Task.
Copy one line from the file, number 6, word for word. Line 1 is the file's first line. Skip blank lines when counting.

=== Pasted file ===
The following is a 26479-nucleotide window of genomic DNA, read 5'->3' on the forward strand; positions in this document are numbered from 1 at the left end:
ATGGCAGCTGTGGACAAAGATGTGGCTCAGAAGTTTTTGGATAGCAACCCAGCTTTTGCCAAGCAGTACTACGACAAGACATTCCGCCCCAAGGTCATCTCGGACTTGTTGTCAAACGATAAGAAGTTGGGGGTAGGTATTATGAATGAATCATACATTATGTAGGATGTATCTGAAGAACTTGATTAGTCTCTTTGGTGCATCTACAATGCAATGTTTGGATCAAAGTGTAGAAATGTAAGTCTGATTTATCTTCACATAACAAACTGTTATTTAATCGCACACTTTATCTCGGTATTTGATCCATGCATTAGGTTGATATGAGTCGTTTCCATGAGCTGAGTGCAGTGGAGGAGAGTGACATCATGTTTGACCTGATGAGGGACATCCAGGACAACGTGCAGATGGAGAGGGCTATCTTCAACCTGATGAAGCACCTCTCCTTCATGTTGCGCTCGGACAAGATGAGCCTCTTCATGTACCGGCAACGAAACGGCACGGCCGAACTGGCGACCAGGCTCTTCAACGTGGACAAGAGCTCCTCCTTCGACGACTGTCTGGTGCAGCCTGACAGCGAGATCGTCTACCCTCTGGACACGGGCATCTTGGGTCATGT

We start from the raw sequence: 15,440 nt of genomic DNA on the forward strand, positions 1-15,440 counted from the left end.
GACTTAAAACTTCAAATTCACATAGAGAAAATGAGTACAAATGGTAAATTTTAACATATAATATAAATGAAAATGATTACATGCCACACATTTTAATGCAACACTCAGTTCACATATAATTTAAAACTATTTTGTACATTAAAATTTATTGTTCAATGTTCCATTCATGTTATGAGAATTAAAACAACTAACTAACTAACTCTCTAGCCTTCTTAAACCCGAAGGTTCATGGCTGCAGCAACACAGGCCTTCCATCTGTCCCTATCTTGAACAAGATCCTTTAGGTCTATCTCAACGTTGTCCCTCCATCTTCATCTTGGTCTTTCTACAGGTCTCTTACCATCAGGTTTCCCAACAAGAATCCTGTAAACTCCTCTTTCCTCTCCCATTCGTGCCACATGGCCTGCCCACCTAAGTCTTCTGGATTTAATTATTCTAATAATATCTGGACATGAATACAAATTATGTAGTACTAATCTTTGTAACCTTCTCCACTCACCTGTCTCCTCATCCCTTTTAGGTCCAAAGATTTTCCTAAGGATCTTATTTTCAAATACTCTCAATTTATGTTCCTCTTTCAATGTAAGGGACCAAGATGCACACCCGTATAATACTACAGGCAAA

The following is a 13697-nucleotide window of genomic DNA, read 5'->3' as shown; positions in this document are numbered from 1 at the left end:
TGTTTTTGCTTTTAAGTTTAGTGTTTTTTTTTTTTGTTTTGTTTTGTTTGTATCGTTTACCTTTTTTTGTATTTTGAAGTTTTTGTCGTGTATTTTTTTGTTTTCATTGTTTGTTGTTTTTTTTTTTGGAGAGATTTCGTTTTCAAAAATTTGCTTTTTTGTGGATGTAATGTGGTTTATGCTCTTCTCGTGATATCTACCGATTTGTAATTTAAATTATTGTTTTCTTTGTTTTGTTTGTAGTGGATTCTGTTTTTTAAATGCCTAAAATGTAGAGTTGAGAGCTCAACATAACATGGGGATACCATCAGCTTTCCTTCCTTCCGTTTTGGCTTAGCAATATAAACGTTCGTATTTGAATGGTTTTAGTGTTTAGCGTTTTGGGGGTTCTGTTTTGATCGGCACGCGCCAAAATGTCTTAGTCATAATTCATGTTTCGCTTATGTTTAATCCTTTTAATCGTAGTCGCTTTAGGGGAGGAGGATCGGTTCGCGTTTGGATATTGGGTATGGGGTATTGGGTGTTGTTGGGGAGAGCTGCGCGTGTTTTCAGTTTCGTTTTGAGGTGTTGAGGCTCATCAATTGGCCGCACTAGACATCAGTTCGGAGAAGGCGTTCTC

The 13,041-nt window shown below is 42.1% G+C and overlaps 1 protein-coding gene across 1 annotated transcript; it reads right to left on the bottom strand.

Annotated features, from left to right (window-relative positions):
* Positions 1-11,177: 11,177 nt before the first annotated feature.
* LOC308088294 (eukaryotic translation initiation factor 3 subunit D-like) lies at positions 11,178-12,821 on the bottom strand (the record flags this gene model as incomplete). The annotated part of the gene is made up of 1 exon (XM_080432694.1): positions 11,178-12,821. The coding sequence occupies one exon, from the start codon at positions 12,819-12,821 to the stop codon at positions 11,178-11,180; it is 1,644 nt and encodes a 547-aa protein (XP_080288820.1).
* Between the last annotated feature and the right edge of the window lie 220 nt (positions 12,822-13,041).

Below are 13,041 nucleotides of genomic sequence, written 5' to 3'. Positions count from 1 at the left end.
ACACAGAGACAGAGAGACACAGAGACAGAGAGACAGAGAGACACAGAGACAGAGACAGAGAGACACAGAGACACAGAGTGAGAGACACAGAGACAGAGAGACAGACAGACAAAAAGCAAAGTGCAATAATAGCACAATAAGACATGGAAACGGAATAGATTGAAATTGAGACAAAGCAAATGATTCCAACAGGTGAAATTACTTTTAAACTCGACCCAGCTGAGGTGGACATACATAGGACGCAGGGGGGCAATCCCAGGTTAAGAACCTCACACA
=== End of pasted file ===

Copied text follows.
TGTTTTTGCTTTTAAGTTTAGTGTTTTTTTTTTTTGTTTTGTTTTGTTTGTATCGTTTACCTTTTTTTGTATTTTGAAGTTTTTGTCGTGTATTTTTTTGTTTTCATTGTTTGTTGTTTTTTTTTTTGGAGAGATTTCGTTTTCAAAAATTTGCTTTTTTGTGGATGTAATGTGGTTTATGCTCTTCTCGTGATATCTACCGATTTGTAATTTAAATTATTGTTTTCTTTGTTTTGTTTGTAGTGGATTCTGTTTTTTAAATGCCTAAAATGTAGAGTTGAGAGCTCAACATAACATGGGGATACCATCAGCTTTCCTTCCTTCCGTTTTGGCTTAGCAATATAAACGTTCGTATTTGAATGGTTTTAGTGTTTAGCGTTTTGGGGGTTCTGTTTTGATCGGCACGCGCCAAAATGTCTTAGTCATAATTCATGTTTCGCTTATGTTTAATCCTTTTAATCGTAGTCGCTTTAGGGGAGGAGGATCGGTTCGCGTTTGGATATTGGGTATGGGGTATTGGGTGTTGTTGGGGAGAGCTGCGCGTGTTTTCAGTTTCGTTTTGAGGTGTTGAGGCTCATCAATTGGCCGCACTAGACATCAGTTCGGAGAAGGCGTTCTC